Browsing articles by "Su | StarSunflower"

The Icarus Project w/ Sascha Dubrul | Madness Radio

By Su  //  Mental Health  //  Comments Off on The Icarus Project w/ Sascha Dubrul | Madness Radio

How did the New York underground of punk rock music, squatting, and homeless protest give rise to a thriving and innovative peer-run mental health community? Are there creative gifts to be found in the depths of madness? Does the future of Mad Pride lie in the joining of activism with spirituality? Icarus Project co-founder Sascha Altman DuBrul discusses his escape into apocalyptic visions and psychiatric hospitals, and how he was inspired to challenge the identity of bipolar disorder.; scatter(at)theicarusproject(dot)net


First Wild Meal 2012 – Lambs Quarters

By Su  //  Garden Journal  //  Comments Off on First Wild Meal 2012 – Lambs Quarters

My first wild edibles excursion of the year is Lambs Quarters. I harvested some at the library in downtown Mecosta, and also grabbed some while weeding at the neighbor’s garden. My typical lambs quarters dish is somewhat like cream of spinach soup. I cook the greens in water, sometimes with some vegetable stock and/or salt  and then make a roux with butter, flour and milk or cream. Once the greens are cooked, I add the roux to the pot and stir it up. From what I understand, it’s generally a good idea to add the roux last and make sure the heat is relatively low to prevent separation. My soup turned out mighty tasty and pretty green!

Image source: Don’t ya just love it when a website classifies a highly nutritive wild plant as a “noxious weed”?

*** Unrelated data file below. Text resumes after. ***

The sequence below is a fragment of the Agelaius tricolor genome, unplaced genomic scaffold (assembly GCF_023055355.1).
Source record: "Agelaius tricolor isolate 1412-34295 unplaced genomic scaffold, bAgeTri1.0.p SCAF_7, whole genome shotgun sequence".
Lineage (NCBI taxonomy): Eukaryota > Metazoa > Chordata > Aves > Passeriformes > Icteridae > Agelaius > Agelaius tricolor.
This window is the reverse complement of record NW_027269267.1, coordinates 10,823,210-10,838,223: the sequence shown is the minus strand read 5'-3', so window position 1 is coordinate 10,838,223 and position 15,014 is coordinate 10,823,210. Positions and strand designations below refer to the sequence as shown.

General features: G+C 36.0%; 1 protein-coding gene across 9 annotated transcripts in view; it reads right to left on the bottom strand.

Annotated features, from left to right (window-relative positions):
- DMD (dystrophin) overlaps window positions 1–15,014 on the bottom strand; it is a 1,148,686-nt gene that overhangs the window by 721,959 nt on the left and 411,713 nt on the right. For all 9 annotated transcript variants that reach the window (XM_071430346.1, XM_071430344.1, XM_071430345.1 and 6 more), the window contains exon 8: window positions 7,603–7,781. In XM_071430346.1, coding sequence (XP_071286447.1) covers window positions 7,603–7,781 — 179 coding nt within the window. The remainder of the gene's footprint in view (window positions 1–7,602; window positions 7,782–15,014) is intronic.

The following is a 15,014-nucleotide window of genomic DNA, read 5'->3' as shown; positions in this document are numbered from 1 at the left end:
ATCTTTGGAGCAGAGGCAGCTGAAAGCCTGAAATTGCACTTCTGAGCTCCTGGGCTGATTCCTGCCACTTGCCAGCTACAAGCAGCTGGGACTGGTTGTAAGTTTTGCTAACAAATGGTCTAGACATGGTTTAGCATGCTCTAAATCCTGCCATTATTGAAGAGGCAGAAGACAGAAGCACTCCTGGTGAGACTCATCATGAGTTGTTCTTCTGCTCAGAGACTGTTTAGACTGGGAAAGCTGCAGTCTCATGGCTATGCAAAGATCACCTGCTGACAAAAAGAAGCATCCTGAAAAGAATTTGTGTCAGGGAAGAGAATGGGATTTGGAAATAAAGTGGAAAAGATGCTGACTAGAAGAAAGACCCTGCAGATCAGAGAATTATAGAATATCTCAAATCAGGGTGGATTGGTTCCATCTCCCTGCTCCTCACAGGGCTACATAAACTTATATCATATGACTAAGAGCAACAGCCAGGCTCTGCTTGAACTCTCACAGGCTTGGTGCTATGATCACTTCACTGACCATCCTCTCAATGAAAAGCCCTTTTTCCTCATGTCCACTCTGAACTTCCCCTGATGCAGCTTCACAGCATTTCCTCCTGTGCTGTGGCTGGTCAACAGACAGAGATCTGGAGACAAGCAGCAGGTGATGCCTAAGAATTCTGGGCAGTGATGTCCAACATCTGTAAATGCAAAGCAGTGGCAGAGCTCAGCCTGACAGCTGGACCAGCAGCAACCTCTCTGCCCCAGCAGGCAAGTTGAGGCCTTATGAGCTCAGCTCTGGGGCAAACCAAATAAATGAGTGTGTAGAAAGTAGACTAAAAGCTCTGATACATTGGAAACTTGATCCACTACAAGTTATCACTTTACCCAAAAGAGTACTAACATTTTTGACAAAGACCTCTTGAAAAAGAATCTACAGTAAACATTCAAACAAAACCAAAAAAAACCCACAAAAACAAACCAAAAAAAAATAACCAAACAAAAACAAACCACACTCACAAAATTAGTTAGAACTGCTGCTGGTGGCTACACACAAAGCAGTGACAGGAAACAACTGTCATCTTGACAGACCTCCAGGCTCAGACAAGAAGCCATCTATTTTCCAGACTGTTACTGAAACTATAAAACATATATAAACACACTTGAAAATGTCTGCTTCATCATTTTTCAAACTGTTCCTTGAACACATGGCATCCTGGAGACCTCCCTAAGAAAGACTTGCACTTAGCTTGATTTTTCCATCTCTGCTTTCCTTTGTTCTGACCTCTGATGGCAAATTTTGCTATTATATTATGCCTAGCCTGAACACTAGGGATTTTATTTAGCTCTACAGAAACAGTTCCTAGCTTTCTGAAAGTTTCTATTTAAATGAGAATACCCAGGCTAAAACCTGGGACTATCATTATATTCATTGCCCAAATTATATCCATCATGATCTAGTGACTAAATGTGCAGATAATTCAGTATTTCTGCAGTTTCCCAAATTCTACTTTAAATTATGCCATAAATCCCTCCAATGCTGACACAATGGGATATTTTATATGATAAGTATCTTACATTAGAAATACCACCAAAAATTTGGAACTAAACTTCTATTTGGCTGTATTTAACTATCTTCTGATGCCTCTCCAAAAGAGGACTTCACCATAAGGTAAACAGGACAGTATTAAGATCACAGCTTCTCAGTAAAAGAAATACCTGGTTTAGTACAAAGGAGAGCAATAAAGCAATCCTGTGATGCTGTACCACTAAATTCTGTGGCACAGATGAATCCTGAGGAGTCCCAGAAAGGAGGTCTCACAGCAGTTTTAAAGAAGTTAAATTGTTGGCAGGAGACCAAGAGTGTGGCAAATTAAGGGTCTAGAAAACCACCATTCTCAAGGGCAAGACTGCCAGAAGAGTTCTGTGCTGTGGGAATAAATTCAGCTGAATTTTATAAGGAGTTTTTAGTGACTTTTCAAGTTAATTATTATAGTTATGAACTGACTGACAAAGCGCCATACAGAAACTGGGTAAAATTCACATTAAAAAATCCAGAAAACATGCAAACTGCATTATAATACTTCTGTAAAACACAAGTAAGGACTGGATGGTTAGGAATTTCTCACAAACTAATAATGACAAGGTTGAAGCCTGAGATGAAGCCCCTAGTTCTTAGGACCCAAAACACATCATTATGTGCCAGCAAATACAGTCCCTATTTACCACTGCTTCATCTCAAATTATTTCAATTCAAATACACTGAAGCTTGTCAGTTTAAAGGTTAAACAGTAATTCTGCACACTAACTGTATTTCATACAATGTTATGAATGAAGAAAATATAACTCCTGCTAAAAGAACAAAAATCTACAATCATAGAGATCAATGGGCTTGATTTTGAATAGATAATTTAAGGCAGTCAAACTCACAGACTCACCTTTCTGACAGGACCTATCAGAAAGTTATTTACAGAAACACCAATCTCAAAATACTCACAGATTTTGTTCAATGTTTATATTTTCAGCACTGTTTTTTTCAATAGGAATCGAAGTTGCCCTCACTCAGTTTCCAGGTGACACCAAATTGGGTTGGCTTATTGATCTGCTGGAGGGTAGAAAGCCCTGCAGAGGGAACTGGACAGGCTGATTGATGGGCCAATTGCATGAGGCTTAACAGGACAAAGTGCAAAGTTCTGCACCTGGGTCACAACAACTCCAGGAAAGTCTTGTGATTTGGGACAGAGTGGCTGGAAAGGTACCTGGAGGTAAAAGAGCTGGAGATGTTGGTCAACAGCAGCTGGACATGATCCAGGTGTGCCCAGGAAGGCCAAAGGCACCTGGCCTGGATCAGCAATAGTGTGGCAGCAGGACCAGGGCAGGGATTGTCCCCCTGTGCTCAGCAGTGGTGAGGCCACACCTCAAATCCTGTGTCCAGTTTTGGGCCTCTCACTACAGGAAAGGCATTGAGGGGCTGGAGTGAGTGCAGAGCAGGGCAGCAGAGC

Collect the young tender plants whole, and then when the stems become tough, collect just the leaves and tender tips… Use the shoots, leaves and tips in any way that you might use spinach. It tastes a lot like spinach, only milder, with sort of a hint of peapods

Recipes included in the PDF below are: Lambs Quarters Rolls, Lambs Quarters Quiche, Lambs Quarters Lasagna, Greens Tacos, Quelites and Beans


Nature’s “Mineral Tablet”

The health food store shelves are full of pills, including mineral tablets. But nature provides an excellent alternative-one that you take advantage of by eating. This is lamb’s-quarter, a spinach relative found worldwide in the wild. It probably grows in your garden even if you don’t plant it. Used raw in salad or in juice mixes, 100 grams of lamb’s-quarter (about a cup) contains about 80 mg of vitamin C, 11,600 IU of vitamin A, 72 mg of phosphorus, 309 mg of calcium, and small amounts of thiamin, riboflavin, niacin, and iron. These figures are slightly lower when you cook the lamb’s-quarter for a spinach replacement, or in soups, egg dishes, or vegetable dishes. You could nearly survive on lamb’s-quarter alone!

Source: A Better Way to Heal – Mother Earth News

Chenopodium berlandieri,

also known by the common names pitseed goosefoot, huauzontle, and lambsquarters, is an annual herbaceous plant in the goosefoot family.